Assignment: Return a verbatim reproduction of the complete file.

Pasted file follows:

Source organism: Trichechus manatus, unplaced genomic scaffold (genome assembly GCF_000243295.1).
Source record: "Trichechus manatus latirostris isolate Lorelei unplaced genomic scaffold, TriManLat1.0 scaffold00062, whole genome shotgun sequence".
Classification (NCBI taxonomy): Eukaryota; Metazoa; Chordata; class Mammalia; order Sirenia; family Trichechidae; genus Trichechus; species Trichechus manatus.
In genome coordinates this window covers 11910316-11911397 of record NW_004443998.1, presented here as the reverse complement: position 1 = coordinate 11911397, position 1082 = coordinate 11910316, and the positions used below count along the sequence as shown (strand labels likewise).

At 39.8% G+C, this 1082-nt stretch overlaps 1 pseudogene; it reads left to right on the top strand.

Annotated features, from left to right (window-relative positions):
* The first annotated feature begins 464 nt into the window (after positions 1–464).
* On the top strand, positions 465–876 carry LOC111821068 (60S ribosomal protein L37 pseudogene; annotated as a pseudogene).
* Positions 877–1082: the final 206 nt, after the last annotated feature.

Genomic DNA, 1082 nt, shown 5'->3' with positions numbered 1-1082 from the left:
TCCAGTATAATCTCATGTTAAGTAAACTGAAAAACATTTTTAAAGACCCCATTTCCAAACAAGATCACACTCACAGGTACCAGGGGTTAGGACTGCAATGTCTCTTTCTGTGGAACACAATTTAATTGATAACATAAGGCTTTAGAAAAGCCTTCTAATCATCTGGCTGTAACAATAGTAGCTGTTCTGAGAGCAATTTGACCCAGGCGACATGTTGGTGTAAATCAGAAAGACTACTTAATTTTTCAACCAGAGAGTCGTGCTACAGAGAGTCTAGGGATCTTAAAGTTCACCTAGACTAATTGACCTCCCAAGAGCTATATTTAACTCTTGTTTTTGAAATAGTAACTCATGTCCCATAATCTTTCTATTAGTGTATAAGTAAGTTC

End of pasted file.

Source organism: Trichechus manatus, unplaced genomic scaffold (genome assembly GCF_000243295.1).
Source record: "Trichechus manatus latirostris isolate Lorelei unplaced genomic scaffold, TriManLat1.0 scaffold00062, whole genome shotgun sequence".
Classification (NCBI taxonomy): Eukaryota; Metazoa; Chordata; class Mammalia; order Sirenia; family Trichechidae; genus Trichechus; species Trichechus manatus.
In genome coordinates this window covers 11910316-11911397 of record NW_004443998.1, presented here as the reverse complement: position 1 = coordinate 11911397, position 1082 = coordinate 11910316, and the positions used below count along the sequence as shown (strand labels likewise).

At 39.8% G+C, this 1082-nt stretch overlaps 1 pseudogene; it reads left to right on the top strand.

Annotated features, from left to right (window-relative positions):
* The first annotated feature begins 464 nt into the window (after positions 1–464).
* On the top strand, positions 465–876 carry LOC111821068 (60S ribosomal protein L37 pseudogene; annotated as a pseudogene).
* Positions 877–1082: the final 206 nt, after the last annotated feature.

Genomic DNA, 1082 nt, shown 5'->3' with positions numbered 1-1082 from the left:
TCCAGTATAATCTCATGTTAAGTAAACTGAAAAACATTTTTAAAGACCCCATTTCCAAACAAGATCACACTCACAGGTACCAGGGGTTAGGACTGCAATGTCTCTTTCTGTGGAACACAATTTAATTGATAACATAAGGCTTTAGAAAAGCCTTCTAATCATCTGGCTGTAACAATAGTAGCTGTTCTGAGAGCAATTTGACCCAGGCGACATGTTGGTGTAAATCAGAAAGACTACTTAATTTTTCAACCAGAGAGTCGTGCTACAGAGAGTCTAGGGATCTTAAAGTTCACCTAGACTAATTGACCTCCCAAGAGCTATATTTAACTCTTGTTTTTGAAATAGTAACTCATGTCCCATAATCTTTCTATTAGTGTATAAGTAAGTTC